In mid-April, a group of industry associations in China issued a warning about the potential financial risks of non-fungible tokens, digital assets that represent real-world objects or intangible goods like a song. NFTs should not be traded with cryptocurrencies, the country’s banking, internet finance and securities associations have said, and they should not be used to create securitized products.
Although industry associations have no regulatory power, they nevertheless influence decision makers and are taken seriously by them. Many in the crypto industry see this statement as a death knell for the development of NFTs in China. Curiously, however, Chinese tech giants are showing increasing interest – or some would say, FOMO – in space.
Since crypto trading is banned in China, NFTs exist in a restricted way in the country. Rather than NFTs, tech companies refer to them as “digital collectibles” to distance their initiatives from the financial and speculative nature of many NFTs, emphasizing the function of technology to prove ownership and authenticity. Thus, many objects minted in China are works of art such as an ancient Chinese Buddhist statue or an object conveying historical or cultural significance, such as a famous Chinese spacecraft.
As the financial associations said in the statement, the value of NFTs lies in their potential to promote the growth of the creative and cultural industry.
Unlike NFTs which are minted on Ethereum or other public chains and traded with crypto on open markets, digital collectibles issued in China are minted on licensed blockchains run by local tech giants and often sold through the companies’ own channels. Users should first verify their true identity on these platforms before buying the collectibles using China’s fiat currency, the yuan, and they are prohibited from reselling the works on secondary markets.
The regulations mean that digital collectibles in China are separate from the global NFT market and are extremely illiquid. Some platforms allow owners to sell their assets, but only for free and a few months after purchase.
Still, Chinese tech giants have been rushing to release digital collectibles and some have even ventured across the border to sell NFTs overseas. Below, we’ve summarized some of the key players in the space to date:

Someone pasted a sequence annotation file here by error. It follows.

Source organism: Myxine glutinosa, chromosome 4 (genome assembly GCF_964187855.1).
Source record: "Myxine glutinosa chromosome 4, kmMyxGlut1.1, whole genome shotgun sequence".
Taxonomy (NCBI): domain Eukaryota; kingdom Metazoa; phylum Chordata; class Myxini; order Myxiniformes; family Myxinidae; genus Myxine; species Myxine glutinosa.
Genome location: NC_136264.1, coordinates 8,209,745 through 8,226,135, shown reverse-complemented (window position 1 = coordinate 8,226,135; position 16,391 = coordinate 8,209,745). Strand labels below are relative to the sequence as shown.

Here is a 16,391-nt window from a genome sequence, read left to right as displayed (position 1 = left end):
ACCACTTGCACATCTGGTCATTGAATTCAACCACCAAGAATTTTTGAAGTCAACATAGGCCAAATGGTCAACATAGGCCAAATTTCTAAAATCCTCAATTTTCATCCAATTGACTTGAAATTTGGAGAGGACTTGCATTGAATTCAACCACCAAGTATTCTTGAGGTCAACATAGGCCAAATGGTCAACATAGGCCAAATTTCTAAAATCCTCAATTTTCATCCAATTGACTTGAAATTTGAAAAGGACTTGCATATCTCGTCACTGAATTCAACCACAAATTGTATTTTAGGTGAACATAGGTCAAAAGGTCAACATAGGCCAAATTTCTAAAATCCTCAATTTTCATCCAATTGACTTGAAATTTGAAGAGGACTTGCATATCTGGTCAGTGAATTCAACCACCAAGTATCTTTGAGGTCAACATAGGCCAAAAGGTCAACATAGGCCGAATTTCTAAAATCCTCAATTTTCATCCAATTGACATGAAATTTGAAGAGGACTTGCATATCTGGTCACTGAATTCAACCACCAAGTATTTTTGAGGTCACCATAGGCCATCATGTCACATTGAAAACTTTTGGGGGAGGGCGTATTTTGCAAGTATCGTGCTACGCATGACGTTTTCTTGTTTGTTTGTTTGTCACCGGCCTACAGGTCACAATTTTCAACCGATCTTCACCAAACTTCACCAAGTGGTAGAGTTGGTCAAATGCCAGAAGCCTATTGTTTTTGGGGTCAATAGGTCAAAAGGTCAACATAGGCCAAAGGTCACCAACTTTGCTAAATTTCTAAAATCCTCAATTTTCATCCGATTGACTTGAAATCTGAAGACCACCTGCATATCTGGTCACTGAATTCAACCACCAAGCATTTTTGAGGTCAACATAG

- Whaletalk (鲸探) is the flagship digital collection service created by Ant Group, the fintech subsidiary of Alibaba, in mid-2021. Artworks are minted on AntChain, a distributed ledger that requires permission to join (also called a consortium/alliance chain) and is jointly managed by Ant and its institutional partners.
- In April, Alibaba’s food delivery service Ele.me introduced a digital collection service on its app, which is a comprehensive platform for Chinese users to order on-demand services and now to also purchase food-themed digital collectibles.
- Last August, Tencent launched Magic Core (幻核) on Zhixin Chain, a consortium chain built by Tencent and its partners. The most notable use case for Zhixin Chain has been to replace physical ink seals or corporate stamps to authenticate documents, using blockchain.
- Online retail giant JD.com unveiled its own Lingxi (灵稀) platform that runs on Zhizhen Chain, a consortium chain it operates, in December.
- Baidu, the country’s search engine and self-driving giant, released a Space Day-themed collection on its Xuperchain consortium in April.
To go abroad
Some Chinese tech giants have taken their NFT ambitions overseas – or at least are showing keen interest.
- This week, Bilibili, a popular user-generated video streaming site in China, announced that it is releasing a collection of 10,000 unique profile pictures through its third-party partner. CryptoNatty, a newly incorporated company in Singapore. The company has “licensed” its intellectual property to CryptoNatty, which will mint the artwork avatars on Ethereum. It’s unclear how the two parties split the revenue or who the target audience is, given that most of Bilibili’s users are in China. We contacted Bilibili for more details.
- This week, Huawei tweeted about the Caked Ape collection, causing the floor price of the NFT to skyrocket. The vaguely worded tweet does not indicate what connection the Chinese telecommunications giant has with Caked Apes.
- TikTok, the short video giant owned by ByteDance, distributed its first NFT collection on Ethereum in October featuring Detroit rapper Curtis Roach. The company’s effort was described as “underdelivery” as it reportedly failed to deliver on its promises to work with big-name artists like Lil Nas X and Grimes.
- Cai Wensheng, the founder of Chinese selfie app Meitu, is probably the biggest crypto bull in the Chinese tech industry. Not only was he an early investor in bitcoin, but he also made the decision for Meitu to own up to $100 million worth of cryptocurrency. Meitu bought the first tranche of bitcoins and ethers for a total of $40 million in March 2021.